Europe’s main utilities index has fallen 34 per cent compared with a 7.7 per cent drop in the STOXX Europe 600 index since 2008.

Netherlands plans 14 GW expansion

The Netherlands aims to add 14 GW capacity to its system by 2018 to raise its capacity by more than 50 per cent, said transmission system operator TenneT.

The company said 1.5 GW of capacity will enter operation this year and 7 GW between 2012 and 2014, after data from energy producers showed continuing growth in Dutch electricity’s export potential.

This trend has also prompted an expansion in TenneT’s transmission grid. The BritNed interconnection with the UK was commissioned this year and several more links are under consideration, said chief executive Mel Kroon.

Drax may switch to mainly biomass feedstock

The Drax group, owner of the UK’s 4 GW coal fired Drax power plant, has stated that it will become mainly biomass-fuelled, if subsidies make this commercially viable.

The lifespan of the Drax plant, which supplies about 7 per cent of the UK’s electricity, would be extended if it burned more biomass.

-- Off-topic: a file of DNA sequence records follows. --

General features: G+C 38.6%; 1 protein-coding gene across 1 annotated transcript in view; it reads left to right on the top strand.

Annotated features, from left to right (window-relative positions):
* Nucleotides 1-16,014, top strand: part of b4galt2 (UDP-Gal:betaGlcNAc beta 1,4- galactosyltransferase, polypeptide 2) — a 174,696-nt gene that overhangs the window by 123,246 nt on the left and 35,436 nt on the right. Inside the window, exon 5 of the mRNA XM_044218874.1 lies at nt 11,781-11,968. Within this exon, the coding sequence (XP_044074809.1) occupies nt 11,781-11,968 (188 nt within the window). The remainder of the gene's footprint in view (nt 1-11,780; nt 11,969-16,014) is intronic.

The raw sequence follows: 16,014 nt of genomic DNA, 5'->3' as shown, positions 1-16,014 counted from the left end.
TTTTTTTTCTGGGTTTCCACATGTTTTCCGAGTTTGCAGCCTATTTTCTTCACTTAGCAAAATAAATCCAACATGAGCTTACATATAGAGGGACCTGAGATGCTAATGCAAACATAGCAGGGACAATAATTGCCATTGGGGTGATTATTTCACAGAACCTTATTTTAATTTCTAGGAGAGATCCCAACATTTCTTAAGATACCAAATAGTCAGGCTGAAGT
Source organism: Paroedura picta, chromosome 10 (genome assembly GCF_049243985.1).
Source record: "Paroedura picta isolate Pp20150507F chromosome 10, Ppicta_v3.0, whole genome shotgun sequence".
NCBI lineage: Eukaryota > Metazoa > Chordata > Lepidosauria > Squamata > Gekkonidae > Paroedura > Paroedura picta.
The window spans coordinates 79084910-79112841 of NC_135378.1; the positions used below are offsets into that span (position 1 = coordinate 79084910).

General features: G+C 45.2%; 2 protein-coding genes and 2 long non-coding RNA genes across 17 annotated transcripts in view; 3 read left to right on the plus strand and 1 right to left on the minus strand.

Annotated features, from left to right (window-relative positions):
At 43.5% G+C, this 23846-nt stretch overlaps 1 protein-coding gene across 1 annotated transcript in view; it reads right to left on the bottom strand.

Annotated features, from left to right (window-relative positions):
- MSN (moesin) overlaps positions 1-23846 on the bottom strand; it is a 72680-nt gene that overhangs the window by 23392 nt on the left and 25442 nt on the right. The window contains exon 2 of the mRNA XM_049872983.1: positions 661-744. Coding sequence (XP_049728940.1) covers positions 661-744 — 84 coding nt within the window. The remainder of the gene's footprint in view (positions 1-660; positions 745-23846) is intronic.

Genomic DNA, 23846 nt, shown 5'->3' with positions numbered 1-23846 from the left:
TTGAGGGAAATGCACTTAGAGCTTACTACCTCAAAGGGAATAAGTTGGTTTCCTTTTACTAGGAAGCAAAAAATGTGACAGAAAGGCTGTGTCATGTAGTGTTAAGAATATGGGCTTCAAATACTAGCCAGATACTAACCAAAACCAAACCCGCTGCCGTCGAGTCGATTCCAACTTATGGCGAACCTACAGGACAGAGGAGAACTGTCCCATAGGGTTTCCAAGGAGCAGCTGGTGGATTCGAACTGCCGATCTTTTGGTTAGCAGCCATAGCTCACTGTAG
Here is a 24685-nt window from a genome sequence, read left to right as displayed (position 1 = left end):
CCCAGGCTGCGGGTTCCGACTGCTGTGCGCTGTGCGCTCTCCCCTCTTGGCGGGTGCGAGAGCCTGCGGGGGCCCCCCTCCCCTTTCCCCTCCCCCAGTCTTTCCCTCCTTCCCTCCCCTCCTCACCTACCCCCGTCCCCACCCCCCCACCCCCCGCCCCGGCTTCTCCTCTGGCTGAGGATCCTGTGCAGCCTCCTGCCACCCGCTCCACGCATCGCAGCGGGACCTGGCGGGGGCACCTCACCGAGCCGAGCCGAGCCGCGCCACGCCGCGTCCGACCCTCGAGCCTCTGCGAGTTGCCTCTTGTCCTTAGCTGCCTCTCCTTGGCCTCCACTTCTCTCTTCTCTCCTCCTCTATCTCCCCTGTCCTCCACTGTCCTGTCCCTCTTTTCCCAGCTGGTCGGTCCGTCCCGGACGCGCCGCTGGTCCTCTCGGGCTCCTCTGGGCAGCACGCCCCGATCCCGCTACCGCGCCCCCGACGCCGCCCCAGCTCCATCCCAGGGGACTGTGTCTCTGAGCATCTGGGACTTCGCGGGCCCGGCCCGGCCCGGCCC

Drax generated 8 per cent of its electricity from biomass during the first half of 2011 – below its 12.5 per cent capacity as it waits for clarity on subsidies.

• • •

Germany: Metso has won its eighth order for a modularized CHP plant in Germany. The plant will produce 10 MW in heat and 5 MW in electricity from forest residue and wood material in Zwickau.

Germany: The country’s second-largest utility, RWE, will work with Deutsche Bank on a €2.5bn ($3.6bn) share sale to cut debt. Germany’s decision this June to close eight reactors has slashed earnings of the country’s large utilities.